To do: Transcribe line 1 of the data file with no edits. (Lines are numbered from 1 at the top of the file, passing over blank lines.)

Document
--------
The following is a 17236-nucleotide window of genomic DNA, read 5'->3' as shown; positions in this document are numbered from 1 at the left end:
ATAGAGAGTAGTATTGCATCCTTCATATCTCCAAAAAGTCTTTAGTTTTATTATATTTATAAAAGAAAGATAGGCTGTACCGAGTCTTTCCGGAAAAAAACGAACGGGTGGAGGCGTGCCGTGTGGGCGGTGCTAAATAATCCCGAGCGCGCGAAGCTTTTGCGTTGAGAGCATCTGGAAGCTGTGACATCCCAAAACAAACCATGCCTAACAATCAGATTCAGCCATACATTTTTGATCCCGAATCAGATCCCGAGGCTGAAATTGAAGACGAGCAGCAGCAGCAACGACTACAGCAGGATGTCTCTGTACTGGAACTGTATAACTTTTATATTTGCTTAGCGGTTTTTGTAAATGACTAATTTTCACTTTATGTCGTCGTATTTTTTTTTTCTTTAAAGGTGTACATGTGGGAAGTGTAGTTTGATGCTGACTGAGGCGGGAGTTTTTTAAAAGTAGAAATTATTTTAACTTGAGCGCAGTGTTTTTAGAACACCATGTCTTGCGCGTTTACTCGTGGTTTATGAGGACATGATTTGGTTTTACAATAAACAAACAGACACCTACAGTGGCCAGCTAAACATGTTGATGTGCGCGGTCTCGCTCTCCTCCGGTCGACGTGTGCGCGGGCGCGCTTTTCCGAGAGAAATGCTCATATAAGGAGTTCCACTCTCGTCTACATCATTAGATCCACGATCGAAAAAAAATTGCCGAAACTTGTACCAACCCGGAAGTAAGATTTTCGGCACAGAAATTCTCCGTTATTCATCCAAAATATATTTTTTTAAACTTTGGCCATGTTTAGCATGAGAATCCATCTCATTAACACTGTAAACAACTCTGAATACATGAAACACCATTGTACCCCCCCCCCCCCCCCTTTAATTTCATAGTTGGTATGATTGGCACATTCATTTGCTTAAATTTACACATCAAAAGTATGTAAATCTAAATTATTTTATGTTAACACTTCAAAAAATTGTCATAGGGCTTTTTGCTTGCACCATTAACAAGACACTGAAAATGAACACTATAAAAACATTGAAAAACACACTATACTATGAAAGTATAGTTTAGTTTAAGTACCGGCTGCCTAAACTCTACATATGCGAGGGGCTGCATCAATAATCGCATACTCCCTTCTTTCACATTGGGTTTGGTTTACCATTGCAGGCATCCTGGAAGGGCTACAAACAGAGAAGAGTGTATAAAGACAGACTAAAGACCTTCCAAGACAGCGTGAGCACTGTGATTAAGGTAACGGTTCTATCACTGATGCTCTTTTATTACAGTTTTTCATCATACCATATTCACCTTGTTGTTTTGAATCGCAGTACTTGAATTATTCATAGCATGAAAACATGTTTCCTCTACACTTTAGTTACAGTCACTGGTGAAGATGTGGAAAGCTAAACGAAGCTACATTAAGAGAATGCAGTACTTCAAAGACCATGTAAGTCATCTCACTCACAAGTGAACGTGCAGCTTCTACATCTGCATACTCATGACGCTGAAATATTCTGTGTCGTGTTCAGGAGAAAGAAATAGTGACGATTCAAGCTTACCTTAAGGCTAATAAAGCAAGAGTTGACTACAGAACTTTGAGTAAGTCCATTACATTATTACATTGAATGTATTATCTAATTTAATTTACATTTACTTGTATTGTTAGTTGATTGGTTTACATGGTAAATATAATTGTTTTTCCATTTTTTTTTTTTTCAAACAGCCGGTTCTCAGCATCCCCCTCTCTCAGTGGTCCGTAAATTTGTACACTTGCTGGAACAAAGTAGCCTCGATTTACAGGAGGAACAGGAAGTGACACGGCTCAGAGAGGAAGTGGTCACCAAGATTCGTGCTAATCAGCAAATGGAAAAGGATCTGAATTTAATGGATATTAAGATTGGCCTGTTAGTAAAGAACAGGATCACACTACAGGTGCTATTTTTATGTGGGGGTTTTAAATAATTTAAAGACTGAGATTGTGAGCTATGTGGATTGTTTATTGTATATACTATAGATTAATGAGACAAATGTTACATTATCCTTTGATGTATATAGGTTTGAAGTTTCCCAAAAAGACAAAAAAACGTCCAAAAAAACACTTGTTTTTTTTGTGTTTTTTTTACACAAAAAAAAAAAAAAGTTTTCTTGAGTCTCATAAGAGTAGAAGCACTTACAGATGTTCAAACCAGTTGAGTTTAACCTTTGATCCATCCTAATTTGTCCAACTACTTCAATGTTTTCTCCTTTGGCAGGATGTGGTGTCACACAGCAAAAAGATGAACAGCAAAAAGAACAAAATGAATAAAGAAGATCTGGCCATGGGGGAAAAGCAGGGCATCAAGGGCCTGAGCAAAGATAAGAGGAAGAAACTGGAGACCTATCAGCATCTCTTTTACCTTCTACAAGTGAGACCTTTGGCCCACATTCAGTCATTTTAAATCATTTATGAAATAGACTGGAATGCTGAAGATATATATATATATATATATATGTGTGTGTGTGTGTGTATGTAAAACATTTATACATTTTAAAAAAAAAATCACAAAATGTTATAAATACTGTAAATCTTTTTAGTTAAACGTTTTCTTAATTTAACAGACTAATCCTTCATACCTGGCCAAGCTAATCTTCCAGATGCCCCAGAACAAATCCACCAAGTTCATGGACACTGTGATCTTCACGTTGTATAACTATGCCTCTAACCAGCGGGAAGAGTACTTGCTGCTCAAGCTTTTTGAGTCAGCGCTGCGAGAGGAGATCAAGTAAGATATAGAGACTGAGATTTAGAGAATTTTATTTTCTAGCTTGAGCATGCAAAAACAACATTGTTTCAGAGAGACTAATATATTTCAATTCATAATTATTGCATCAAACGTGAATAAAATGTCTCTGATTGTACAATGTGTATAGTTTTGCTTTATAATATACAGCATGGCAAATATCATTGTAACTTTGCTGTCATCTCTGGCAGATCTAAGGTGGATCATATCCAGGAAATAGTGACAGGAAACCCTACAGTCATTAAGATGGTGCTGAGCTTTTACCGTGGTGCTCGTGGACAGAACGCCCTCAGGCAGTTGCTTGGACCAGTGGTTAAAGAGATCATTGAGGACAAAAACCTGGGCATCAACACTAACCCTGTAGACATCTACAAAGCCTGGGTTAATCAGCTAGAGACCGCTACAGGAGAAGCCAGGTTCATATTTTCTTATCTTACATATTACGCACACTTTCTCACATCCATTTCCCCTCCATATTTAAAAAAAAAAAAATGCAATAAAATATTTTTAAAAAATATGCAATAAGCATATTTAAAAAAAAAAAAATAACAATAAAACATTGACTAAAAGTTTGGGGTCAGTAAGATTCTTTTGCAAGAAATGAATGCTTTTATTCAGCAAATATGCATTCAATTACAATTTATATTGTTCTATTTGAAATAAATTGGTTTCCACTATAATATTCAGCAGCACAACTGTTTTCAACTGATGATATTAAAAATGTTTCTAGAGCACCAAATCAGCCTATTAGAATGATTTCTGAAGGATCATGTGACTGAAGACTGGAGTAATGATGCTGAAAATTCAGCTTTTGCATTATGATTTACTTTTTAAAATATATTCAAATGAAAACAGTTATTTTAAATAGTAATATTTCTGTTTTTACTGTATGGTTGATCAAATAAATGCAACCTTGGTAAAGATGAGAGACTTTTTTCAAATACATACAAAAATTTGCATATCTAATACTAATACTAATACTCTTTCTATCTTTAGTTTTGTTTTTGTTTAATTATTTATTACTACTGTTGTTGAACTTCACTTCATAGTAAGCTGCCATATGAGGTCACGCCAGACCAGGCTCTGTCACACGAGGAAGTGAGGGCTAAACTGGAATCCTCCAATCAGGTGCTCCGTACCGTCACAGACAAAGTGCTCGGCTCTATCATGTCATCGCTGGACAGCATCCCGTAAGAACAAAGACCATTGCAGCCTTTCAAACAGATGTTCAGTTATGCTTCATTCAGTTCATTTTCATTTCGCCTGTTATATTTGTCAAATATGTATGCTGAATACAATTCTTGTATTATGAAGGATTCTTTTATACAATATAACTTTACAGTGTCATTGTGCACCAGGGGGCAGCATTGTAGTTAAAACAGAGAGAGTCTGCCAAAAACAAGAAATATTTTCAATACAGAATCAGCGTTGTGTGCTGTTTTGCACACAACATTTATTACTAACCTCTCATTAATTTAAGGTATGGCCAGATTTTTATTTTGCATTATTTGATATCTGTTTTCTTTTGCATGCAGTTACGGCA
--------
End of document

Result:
The following is a 17236-nucleotide window of genomic DNA, read 5'->3' as shown; positions in this document are numbered from 1 at the left end: